No, I haven’t missed one out, Frank assures us that Part 5 is on the way!I wish we had a DTrace interface to MySQL…

Busy New Year

Wow – if you hadn’t noticed, it’s been pretty quiet round here recently, and the reason is that things have simply been very busy. I’ve been churning out the IBM stuff (including some that hasn’t made it yet) – the main highlight is the big three-…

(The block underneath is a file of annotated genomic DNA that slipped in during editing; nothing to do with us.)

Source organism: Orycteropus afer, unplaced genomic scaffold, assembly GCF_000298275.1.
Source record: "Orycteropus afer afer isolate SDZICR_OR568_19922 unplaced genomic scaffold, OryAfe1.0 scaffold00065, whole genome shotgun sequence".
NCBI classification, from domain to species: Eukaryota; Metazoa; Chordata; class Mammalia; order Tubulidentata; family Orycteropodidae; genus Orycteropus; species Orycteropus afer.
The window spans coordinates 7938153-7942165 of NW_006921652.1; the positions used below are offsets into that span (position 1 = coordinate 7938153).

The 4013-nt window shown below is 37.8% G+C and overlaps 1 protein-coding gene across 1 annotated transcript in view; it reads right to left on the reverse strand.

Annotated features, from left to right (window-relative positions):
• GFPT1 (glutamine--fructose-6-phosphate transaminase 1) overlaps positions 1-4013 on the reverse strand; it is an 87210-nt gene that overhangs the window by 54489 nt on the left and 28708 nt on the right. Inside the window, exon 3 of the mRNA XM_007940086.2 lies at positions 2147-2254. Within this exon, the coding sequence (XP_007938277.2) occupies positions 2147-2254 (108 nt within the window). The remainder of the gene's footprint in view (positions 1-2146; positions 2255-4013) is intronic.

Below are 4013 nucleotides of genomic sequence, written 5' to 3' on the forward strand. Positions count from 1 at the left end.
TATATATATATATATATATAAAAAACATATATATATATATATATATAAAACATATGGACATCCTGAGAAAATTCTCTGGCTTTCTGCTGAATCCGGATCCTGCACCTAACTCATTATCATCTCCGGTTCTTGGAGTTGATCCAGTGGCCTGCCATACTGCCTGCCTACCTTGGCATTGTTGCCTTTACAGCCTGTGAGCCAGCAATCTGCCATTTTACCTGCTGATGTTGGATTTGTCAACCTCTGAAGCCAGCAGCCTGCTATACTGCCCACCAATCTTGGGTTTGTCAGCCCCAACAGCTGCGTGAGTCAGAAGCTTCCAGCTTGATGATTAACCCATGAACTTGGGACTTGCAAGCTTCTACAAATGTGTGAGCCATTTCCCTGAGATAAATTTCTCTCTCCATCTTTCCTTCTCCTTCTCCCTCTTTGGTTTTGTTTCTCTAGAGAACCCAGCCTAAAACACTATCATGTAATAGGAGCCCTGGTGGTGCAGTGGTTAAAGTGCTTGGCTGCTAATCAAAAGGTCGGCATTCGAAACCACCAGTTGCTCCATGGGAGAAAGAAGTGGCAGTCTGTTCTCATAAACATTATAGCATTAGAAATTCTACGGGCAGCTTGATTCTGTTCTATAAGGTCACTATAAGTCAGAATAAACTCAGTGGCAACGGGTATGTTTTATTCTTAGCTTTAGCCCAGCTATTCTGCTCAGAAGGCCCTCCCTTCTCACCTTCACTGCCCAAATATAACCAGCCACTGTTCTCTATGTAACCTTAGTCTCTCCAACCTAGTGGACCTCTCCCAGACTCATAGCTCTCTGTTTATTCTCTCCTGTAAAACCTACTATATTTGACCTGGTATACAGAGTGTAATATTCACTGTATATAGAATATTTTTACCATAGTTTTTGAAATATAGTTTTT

Wow – if you hadn’t noticed, it’s been pretty quiet round here recently, and the reason is that things have simply been very busy. I’ve been churning out the IBM stuff (including some that hasn’t made it yet) – the main highlight is the big three-part tutorial series on using Application Virtualization as a grid-enabling solution (start with Application virtualization, Part 1: Level 1 – Abstracting your grid infrastructure). Part 3 should be coming out soon. Also, things at MySQL are hectic – probably as best evidenced by posts like Slashdot | MySQL Falcon Storage Engine Open Sourced. One of the links embedded in there is the documentation on Falcon – written by yours truly – and accessible directly in the documentation The Falcon Storage Engine.At the moment, I’m mostly working on Replication, some improvements to the APIs section (and some further updates for Connectors, now that C/ODBC 5 is on the way). Hopefully things wont be as busy though; there’s a bunch of stuff to follow up on here.